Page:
Wow, it was even worse than I’d imagined! The anger and toxic obsessions overwhelmed even the most reserved Beltway wise men. Surprisingly, Clinton herself, when pressed, was her own shrewdest strategist, a role that had never been her strong suit in the White House. But her advisers couldn’t execute strategy; they routinely attacked and undermined each other, and Clinton never forced a resolution. Major decisions would be put off for weeks until suddenly she would erupt, driving her staff to panic and misfire.
It goes on like that for many pages. Read it if you want to see how NOT to run a campaign.
Déjà vu all over again.
With the Race for 2016 upon us, it has been brought to my attention that now may be a good time to revisit R4’16’s comment policy:
1. Comments may not contain profanity or use suggestive sexual language
2. Comments must be cogent to the subject of the post
3. Comments may not attack the family members of candidates or a candidate’s religion or religious beliefs (or lack therof)
4. Comments may not advertise other websites (spamming)
5. Comments may not inflame the tone of the conversation unnecessarily (trolling) or contain ad hominem attacks against the author or other commenters.
6. Commenters must choose one name to post under and are strictly prohibited from employing sock-puppets.
I will usually give three warnings before banning a reader from commenting. Some actions, however, may result in an ban without a prior warning.
Jonathan Gruber’s comments on video have been doing the Obama Administration and his fellow Democrats no favors. He has revealed that Obamacare was all based on lies, a massive wool-over-the-eyes-pull on the American people.
Lost in the shuffle has been his ties to Romneycare. He helped write it, and when Romney attempted to distinguish between it and Obamacare three years ago, Gruber responded:
“The problem is there is no way to say that, because they’re the same f***ing bill. He just can’t have his cake and eat it too. Basically, you know, it’s the same bill. He can try to draw distinctions and stuff, but he’s just lying. The only big difference is he didn’t have to pay for his. Because the federal government paid for it. Where at the federal level, we have to pay for it, so we have to raise taxes.”
Personally I could never understand how a 70 page plan (Romneycare) could be “exactly the same” as a 2700 page plan (Obamacare) as so many people kept claiming it was, including its so-called “architect”, Jonathan Gruber. I had a hard time believing it three years ago, and I’m not inclined to believe it now, especially when the one making the claim has been proven to be perfectly willing to twist the truth and flat-out lie in order to see Obamacare succeed.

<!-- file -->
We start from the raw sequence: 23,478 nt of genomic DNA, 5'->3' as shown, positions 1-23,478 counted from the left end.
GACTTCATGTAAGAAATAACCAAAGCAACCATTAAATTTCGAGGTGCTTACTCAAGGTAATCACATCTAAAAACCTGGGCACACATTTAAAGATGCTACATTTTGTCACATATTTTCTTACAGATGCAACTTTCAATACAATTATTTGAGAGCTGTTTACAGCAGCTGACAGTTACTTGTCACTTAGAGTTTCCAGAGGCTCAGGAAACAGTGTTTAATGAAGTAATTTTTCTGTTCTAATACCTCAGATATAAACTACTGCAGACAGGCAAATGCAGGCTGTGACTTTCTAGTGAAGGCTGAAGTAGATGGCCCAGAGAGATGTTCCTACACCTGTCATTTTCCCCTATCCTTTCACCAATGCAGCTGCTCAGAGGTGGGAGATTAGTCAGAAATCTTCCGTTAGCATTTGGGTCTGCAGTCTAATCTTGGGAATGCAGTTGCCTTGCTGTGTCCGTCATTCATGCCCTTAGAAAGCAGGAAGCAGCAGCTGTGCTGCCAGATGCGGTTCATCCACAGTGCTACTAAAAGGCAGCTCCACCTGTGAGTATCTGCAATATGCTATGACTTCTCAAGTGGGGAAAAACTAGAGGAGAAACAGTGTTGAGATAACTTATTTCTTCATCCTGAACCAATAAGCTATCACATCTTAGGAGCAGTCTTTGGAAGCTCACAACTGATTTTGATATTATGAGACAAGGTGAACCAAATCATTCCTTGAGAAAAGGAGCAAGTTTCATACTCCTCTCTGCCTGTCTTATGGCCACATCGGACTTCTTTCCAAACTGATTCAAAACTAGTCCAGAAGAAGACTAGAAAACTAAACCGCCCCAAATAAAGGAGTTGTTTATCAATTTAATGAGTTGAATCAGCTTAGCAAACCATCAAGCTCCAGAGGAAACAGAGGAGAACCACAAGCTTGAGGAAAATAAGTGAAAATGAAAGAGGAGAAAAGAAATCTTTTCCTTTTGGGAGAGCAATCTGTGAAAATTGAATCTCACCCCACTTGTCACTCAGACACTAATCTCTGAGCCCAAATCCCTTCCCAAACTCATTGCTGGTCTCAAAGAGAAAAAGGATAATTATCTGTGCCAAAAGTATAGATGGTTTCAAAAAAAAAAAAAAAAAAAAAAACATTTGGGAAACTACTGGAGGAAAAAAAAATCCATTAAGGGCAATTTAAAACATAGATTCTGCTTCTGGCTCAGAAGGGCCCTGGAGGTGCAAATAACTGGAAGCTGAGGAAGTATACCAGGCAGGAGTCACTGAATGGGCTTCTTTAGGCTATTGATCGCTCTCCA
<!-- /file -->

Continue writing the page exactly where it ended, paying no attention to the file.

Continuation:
Whether Gruber is lying or telling the truth, it will make life more difficult for Romney if he should happen to decide to run. Who wants to re-fight the same 2012 battles? I sure don’t, and I doubt anyone else will, either.
This could well be the final nail in the coffin of any potential 2016 run by the former Massachusetts Governor.
You know Hillary is in trouble when even the good folks on MSNBC have difficulty explaining the rationale for her running beyond simply, “It’s her time. It’s her turn”.
They brought up what happened when Ted Kennedy was asked in 1980 why he was running for President and his rambling two minute response that never really answered the question. They contrasted that to Elizabeth Warren, who if the same thing happened to her today, would be able to explain it in two sentences. They doubted Hillary could do the same.
They pointed to her less-than-stellar book tour this summer as proof of her difficulty in articulating the need for her to be President.
They even (this is MSNBC, remember) pointed out that the electorate has really soured on Obama, and Hillary was part of his administration. She would have a difficult time separating herself from him.
One of them summed it all up rather neatly at the very end of the above clip, “Her biggest problem…people are just tired of [her]. People are just ready to change the channel. It’s as simple as that.”
John McCain, the GOP’s 2008 Presidential nominee, recently appeared on MSNBC discussing his potential 2016 run for the Senate.